“From the outset this has been about doing what is right and placing the victims at the heart of the investigation. We have pro-actively sought out victims of abuse to protect them. We have done this together with our partners from the local authority and with a number of voluntary agencies. We have sought, through the brand of Operation Sanctuary, to raise public awareness here in the North East of the problem of, not just Child Sexual Exploitation but, the wider problem of the sexual exploitation of vulnerable women and girls and human trafficking. We have enlisted and received the support of licensed premises, late night refreshment premises, taxi drivers, hotels, B&Bs as well as the general public.
“We have thrown the kitchen sink at this, a team of 50 officers have worked on this enquiry for almost three and a half years and continue to do so. We have not stopped and will not stop. We have employed every technique available to us both covert and overt, in tackling the problem. We have been transparent in our approach and, where we encountered misconduct on the part of a police officer who had completely failed in his duty, he was dismissed. Whilst nothing is perfect in an operation of this magnitude I am content that we have worked to the best of our professional ability.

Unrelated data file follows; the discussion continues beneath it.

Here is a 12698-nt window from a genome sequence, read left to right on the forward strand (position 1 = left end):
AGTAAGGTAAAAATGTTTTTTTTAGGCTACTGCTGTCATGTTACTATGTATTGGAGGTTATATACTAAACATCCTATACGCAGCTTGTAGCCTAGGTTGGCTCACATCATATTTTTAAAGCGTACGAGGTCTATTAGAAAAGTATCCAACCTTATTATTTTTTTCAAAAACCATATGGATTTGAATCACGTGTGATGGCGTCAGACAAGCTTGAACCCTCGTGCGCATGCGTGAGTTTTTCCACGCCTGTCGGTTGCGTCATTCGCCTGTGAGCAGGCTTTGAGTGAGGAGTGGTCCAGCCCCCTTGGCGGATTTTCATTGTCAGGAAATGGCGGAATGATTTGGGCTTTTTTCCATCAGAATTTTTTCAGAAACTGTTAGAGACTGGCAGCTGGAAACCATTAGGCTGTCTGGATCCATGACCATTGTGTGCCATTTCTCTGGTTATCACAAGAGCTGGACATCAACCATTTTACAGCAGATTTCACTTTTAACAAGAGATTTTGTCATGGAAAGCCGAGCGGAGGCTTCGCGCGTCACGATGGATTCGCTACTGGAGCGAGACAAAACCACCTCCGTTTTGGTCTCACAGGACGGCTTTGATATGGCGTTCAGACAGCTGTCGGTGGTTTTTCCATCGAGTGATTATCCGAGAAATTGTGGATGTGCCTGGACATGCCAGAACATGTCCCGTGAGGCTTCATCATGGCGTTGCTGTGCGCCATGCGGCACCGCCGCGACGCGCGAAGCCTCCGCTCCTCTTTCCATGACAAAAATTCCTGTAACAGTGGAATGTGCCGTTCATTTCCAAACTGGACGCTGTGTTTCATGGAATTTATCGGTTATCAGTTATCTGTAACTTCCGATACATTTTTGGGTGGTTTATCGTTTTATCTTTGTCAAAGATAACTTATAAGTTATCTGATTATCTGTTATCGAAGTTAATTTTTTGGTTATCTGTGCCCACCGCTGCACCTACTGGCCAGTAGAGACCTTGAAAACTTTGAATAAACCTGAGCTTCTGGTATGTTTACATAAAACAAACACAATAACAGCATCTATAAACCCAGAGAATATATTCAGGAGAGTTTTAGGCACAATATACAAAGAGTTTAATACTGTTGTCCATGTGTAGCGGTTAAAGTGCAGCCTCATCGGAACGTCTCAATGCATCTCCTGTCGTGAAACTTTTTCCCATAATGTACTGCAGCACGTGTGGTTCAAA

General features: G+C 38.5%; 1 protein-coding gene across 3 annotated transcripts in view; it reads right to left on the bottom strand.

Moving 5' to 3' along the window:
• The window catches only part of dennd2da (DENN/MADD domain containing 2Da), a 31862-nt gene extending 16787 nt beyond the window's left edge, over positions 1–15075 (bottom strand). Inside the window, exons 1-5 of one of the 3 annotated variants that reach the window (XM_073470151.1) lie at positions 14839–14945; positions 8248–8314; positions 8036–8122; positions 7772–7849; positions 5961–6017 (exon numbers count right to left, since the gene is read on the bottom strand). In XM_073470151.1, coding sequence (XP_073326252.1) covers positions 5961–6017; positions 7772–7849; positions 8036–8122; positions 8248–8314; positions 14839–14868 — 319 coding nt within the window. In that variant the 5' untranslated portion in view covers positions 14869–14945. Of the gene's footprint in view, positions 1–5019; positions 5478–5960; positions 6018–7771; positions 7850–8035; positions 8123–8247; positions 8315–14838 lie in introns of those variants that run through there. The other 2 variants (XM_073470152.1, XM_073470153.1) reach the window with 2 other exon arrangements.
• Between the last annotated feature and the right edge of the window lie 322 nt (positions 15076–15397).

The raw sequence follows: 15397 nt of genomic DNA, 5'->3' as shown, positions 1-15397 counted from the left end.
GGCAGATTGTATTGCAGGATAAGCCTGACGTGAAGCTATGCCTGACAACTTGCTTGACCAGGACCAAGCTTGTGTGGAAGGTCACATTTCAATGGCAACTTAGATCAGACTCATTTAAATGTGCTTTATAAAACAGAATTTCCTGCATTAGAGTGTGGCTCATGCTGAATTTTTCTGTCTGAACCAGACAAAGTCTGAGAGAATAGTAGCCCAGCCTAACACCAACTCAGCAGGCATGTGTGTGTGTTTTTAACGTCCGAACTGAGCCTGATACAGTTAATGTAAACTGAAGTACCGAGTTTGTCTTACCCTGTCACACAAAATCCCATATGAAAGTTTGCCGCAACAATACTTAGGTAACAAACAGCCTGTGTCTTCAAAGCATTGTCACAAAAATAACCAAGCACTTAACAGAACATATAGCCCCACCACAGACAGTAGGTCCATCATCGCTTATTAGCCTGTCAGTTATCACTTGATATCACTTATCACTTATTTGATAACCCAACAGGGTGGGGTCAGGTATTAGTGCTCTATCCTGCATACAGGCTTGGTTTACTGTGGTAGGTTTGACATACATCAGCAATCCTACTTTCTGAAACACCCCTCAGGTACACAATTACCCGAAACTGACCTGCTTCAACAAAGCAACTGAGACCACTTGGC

“There has been no political correctness here. These are criminals and there has been no hesitation in arresting them and targeting them using all the means at our disposal. It is for individual communities to ask themselves whether they are doing all they can to eradicate such attitudes and behaviour so that the stigma and shame attached to such people prevents it from rearing its head again. The communities that we work with are appalled at this offending and we have encountered nothing other than the fullest of support from them all.